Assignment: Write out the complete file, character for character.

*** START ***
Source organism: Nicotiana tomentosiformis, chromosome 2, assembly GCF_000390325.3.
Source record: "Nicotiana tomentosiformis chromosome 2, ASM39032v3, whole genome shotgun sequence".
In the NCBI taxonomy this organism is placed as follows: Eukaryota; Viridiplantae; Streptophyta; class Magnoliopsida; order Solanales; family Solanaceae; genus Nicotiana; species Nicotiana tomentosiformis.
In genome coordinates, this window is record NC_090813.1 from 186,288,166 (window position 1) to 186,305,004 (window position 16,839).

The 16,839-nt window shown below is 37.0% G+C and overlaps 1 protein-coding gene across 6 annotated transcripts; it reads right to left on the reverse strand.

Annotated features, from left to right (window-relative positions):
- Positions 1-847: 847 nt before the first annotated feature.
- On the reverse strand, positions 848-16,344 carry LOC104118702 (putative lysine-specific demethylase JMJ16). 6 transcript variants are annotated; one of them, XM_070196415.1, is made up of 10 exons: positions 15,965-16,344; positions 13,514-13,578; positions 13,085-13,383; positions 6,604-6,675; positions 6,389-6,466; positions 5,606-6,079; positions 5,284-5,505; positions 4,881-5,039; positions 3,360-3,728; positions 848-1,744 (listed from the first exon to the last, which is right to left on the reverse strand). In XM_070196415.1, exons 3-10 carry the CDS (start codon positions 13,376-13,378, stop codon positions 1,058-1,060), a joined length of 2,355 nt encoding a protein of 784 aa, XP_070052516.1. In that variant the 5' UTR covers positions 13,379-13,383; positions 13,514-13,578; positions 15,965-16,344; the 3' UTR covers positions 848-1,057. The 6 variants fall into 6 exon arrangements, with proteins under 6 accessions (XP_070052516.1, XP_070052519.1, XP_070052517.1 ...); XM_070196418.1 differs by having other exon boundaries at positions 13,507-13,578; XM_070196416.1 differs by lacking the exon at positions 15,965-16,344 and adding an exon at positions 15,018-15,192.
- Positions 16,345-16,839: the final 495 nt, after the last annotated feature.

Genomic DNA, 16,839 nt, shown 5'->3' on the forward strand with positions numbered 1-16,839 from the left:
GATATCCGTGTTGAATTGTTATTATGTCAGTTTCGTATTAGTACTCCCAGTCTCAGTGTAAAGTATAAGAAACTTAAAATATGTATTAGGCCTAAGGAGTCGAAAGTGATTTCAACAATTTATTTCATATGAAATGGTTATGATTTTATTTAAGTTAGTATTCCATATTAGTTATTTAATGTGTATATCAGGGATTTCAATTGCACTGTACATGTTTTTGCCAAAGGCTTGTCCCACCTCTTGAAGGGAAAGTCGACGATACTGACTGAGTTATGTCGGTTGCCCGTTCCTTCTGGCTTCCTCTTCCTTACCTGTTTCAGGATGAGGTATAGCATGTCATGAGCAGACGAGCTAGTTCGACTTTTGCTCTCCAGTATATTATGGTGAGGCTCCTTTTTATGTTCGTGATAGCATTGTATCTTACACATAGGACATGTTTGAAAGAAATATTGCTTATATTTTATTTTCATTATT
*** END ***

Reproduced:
Source organism: Nicotiana tomentosiformis, chromosome 2, assembly GCF_000390325.3.
Source record: "Nicotiana tomentosiformis chromosome 2, ASM39032v3, whole genome shotgun sequence".
In the NCBI taxonomy this organism is placed as follows: Eukaryota; Viridiplantae; Streptophyta; class Magnoliopsida; order Solanales; family Solanaceae; genus Nicotiana; species Nicotiana tomentosiformis.
In genome coordinates, this window is record NC_090813.1 from 186,288,166 (window position 1) to 186,305,004 (window position 16,839).

The 16,839-nt window shown below is 37.0% G+C and overlaps 1 protein-coding gene across 6 annotated transcripts; it reads right to left on the reverse strand.

Annotated features, from left to right (window-relative positions):
- Positions 1-847: 847 nt before the first annotated feature.
- On the reverse strand, positions 848-16,344 carry LOC104118702 (putative lysine-specific demethylase JMJ16). 6 transcript variants are annotated; one of them, XM_070196415.1, is made up of 10 exons: positions 15,965-16,344; positions 13,514-13,578; positions 13,085-13,383; positions 6,604-6,675; positions 6,389-6,466; positions 5,606-6,079; positions 5,284-5,505; positions 4,881-5,039; positions 3,360-3,728; positions 848-1,744 (listed from the first exon to the last, which is right to left on the reverse strand). In XM_070196415.1, exons 3-10 carry the CDS (start codon positions 13,376-13,378, stop codon positions 1,058-1,060), a joined length of 2,355 nt encoding a protein of 784 aa, XP_070052516.1. In that variant the 5' UTR covers positions 13,379-13,383; positions 13,514-13,578; positions 15,965-16,344; the 3' UTR covers positions 848-1,057. The 6 variants fall into 6 exon arrangements, with proteins under 6 accessions (XP_070052516.1, XP_070052519.1, XP_070052517.1 ...); XM_070196418.1 differs by having other exon boundaries at positions 13,507-13,578; XM_070196416.1 differs by lacking the exon at positions 15,965-16,344 and adding an exon at positions 15,018-15,192.
- Positions 16,345-16,839: the final 495 nt, after the last annotated feature.

Genomic DNA, 16,839 nt, shown 5'->3' on the forward strand with positions numbered 1-16,839 from the left:
GATATCCGTGTTGAATTGTTATTATGTCAGTTTCGTATTAGTACTCCCAGTCTCAGTGTAAAGTATAAGAAACTTAAAATATGTATTAGGCCTAAGGAGTCGAAAGTGATTTCAACAATTTATTTCATATGAAATGGTTATGATTTTATTTAAGTTAGTATTCCATATTAGTTATTTAATGTGTATATCAGGGATTTCAATTGCACTGTACATGTTTTTGCCAAAGGCTTGTCCCACCTCTTGAAGGGAAAGTCGACGATACTGACTGAGTTATGTCGGTTGCCCGTTCCTTCTGGCTTCCTCTTCCTTACCTGTTTCAGGATGAGGTATAGCATGTCATGAGCAGACGAGCTAGTTCGACTTTTGCTCTCCAGTATATTATGGTGAGGCTCCTTTTTATGTTCGTGATAGCATTGTATCTTACACATAGGACATGTTTGAAAGAAATATTGCTTATATTTTATTTTCATTATT